In Atlanta, I was exposed to a lot of the local Hip-Hop scene. People around me talked about how they wanted to get involved in the Hip-Hop music industry. At first, I rolled around with those people, but I noticed that the way they created music was not how I envisioned music production, they would show up late in their sessions and not take the music seriously. Looking on the bright side, I got to explore music and I was able to get new music produced. I started to learn how to collaborate, how to deal with different people in the music scene. It gave me a front row view on how it is to work in the music industry. It made me think, do I really want to do Hip-Hop music forever?
When I began my studies in Berklee, I discovered there are a whole lot more music genres to explore. I got really drawn to electronic music. I love technology–being on the cutting edge, pressing buttons, tweaking things. Electronic music is a perfect match for my techie style and personality.
Did you have any mentors along the way?
Back in HS, my high school teacher, Mr. Smith, encouraged me to pursue my passion in music further by introducing me to Berklee College of Music. In college, my professor Stephen Webber, who also created the Scratch Ambassadors, really helped me sharpen my DJ and music production chops and push it to another level.
Being a DJ, it’s important to constantly discover what music is out there. I have to listen to a lot of music and analyze what makes it sound great. One of the ways I keep looking out for new music is through the internet–reading music blogs, watching music videos, listening to music on Spotify, iTunes, Soundcloud, etc. I also go to clubs a lot.
You go to clubs for research?
Yes. Going to clubs is both for fun and research for me. Besides enjoying my time, I study how the DJ would hype up a crowd and how people react to certain things the DJ does in the club. I also pay attention to how I react to their music naturally. I like observing the dynamics between the crowd and the DJ.
What clubs do you frequent?
While I was in Boston during my Berklee days, I went to Royale a lot. That’s the one club I enjoy going to a lot. The music is really cool and the energy coming from the music really vibes with everybody. I’m also drawn to the overall vibe from the club’s decor and layout. Back in Atlanta, I went to Opera a lot. When you go in, it feels like you’re entering a real opera house–the stage, drapings, the box seats. They had Thursday college night back then. It had a really good atmosphere. You can see the DJ and the music was really cool.
Who are your musical influences? And how would you describe your music?
There are a lot. Daft Punk is a big one. Calvin Harris. David Guetta. Justice. Madeon–he’s very young but super talented. Porter Robinson. My music is definitely more on the melodic side because I’m originally a piano player. Being a piano player, the first thing that comes into my mind are melodies and chord progressions. When I produce electronic music, I don’t just think of its electronic elements–layering loops, beat-making, etc. First & foremost, I think about constructing a musical piece. And then from there, my music just tends to have a melodic sound. I’m all about expressing myself and music is a great way to release stress and be able to connect with people. So with my melodies, lyrics, and the overall vibe of the music I create, my key is to express myself and tell my stories. My music leans more towards a melodic, expressive sound rather than the generic raging, hardcore electronic music.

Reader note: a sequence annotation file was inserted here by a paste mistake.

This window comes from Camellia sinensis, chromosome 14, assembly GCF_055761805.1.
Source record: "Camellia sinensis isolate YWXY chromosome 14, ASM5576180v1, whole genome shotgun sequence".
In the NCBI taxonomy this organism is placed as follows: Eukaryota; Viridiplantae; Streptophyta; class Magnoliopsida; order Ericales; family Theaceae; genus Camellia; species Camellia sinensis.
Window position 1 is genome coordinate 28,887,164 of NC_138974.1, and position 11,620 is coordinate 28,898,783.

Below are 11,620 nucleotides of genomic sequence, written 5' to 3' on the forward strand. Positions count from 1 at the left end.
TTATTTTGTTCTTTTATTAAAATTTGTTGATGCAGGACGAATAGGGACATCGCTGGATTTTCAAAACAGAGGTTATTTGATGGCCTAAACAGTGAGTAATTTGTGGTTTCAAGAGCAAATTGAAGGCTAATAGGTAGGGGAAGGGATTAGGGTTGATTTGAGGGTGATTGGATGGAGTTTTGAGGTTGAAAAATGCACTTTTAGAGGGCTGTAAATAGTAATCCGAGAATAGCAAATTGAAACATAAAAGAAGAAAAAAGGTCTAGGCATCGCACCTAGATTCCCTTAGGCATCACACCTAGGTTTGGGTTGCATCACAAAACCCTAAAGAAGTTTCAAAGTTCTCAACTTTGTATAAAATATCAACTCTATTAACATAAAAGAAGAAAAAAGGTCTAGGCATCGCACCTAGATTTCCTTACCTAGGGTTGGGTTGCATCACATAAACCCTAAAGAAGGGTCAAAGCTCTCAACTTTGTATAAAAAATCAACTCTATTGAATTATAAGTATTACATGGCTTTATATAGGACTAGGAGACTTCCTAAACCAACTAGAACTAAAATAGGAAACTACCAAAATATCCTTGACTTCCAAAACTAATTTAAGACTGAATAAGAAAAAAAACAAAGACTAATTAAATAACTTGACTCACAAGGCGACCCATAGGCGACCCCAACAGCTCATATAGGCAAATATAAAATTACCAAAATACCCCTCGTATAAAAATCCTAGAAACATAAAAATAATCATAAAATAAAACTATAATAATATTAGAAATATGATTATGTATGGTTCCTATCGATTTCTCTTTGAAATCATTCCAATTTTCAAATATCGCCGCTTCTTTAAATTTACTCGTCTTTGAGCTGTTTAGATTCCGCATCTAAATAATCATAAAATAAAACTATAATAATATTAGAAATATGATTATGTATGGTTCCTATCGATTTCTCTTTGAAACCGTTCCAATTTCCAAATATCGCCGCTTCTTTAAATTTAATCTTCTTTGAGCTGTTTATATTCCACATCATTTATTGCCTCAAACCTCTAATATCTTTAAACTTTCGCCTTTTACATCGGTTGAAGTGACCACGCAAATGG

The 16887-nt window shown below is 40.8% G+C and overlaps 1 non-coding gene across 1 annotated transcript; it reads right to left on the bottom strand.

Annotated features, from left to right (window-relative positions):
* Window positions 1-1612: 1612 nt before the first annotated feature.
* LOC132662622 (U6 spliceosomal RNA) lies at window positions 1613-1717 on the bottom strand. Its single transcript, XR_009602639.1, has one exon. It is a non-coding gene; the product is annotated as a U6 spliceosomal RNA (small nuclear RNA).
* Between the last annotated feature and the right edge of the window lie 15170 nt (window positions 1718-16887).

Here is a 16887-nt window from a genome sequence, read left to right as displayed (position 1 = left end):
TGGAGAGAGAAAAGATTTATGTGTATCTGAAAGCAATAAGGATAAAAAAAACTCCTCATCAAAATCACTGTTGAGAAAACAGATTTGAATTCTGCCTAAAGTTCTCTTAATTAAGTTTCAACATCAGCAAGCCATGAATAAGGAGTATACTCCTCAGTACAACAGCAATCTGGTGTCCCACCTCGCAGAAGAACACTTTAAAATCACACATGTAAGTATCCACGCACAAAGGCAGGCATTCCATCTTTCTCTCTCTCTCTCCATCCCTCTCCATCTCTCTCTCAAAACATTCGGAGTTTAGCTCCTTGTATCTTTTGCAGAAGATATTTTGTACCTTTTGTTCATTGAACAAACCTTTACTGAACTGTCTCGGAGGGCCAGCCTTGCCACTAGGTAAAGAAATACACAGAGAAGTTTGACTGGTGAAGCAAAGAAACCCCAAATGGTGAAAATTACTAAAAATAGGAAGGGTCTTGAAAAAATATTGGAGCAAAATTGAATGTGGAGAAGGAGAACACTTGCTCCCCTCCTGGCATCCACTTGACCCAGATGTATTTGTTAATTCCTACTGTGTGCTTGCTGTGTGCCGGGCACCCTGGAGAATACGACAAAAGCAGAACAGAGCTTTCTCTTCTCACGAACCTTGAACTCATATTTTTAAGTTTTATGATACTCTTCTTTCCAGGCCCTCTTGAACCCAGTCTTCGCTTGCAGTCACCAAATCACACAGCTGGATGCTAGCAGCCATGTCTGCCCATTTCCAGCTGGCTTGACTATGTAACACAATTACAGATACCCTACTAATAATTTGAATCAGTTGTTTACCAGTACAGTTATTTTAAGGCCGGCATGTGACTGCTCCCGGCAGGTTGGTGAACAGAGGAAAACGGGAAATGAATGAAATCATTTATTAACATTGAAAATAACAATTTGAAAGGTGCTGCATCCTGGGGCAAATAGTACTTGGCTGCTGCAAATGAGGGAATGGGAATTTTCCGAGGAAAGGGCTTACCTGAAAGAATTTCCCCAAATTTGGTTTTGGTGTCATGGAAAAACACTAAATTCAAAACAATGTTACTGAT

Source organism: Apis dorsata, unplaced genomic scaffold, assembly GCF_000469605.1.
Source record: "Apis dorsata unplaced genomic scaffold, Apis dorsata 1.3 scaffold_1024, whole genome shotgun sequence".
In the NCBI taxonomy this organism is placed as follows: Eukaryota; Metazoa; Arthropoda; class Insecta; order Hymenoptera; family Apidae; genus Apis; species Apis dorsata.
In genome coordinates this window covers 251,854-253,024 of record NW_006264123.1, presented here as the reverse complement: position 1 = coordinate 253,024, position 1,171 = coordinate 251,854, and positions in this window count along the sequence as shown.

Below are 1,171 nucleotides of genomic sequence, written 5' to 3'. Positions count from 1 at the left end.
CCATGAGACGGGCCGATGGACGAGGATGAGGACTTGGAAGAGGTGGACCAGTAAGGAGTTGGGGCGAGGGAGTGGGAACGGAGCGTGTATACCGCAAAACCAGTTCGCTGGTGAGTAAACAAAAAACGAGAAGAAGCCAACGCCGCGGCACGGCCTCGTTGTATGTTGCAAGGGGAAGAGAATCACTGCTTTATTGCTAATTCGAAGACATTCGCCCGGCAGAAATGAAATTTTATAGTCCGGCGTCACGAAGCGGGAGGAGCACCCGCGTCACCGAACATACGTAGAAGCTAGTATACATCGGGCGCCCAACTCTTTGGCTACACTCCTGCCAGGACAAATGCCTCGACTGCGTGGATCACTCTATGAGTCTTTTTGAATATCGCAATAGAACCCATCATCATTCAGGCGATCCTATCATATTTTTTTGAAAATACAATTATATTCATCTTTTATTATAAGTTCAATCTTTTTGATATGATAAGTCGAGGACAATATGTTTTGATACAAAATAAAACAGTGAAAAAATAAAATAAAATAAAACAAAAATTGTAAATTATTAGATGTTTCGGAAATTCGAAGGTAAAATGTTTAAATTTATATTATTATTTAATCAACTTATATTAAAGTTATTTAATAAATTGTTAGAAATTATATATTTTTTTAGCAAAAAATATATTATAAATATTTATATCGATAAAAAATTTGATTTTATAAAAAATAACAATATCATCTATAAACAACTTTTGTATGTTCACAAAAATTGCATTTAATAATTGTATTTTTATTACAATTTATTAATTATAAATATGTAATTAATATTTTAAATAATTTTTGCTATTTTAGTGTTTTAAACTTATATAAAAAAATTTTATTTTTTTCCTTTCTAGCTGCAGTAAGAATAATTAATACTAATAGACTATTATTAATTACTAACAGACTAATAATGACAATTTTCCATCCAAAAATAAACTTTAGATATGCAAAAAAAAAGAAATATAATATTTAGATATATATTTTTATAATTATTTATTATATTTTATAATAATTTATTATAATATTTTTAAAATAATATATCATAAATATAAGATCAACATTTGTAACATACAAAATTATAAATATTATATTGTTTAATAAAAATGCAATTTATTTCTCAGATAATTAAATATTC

What I like about my musical influences, they build a story with their music. You don’t just “fist bump” at the club when you hear these types of electronic music. You also enjoy it in your car, in music festivals, etc. and you are taken to a musical journey & experience every time.
Give us a little background on the what you’ve been up to as a DJ/EDM Producer.
I recently went on a month-long tour in China with the Scratch Ambassadors. On that tour, I went to Beijing, Shanghai and Hongzhou and I was able to DJ for people around my age who appreciate the music I created. It’s really cool to go back to the community where I grew up in and then DJ for the people my age and to expose them to the music that I enjoy listening to.
One of my most recent gigs is DJing for corporate events. I had a lot of fun DJing for the launch of BMW’s brand new 2014 mini cooper. It was the first new mini cooper to come out in 10 years. The vibe was really cool, and the event featured racing and a lot of tires screeching, and it definitely influence the vibe I created as a DJ for the event. I also had fun DJing for the 2012 Boston Marathon After Party in Boston’s House of Blues. I got featured in a Neumark promotional video with the Scratch Ambassadors. The promo video featured DJs and how they each used your turntables.
Right now, I’m in the process of completing my EP titled ‘Seasons’. After finishing the EP, I hope to do another tour, back in Asia, and then tour in America, Canada.
What do you like best about what you do?
That’s a really good question. I guess being both a DJ and electronic producer, I have two ways to experience music and two ways to connect to the audience.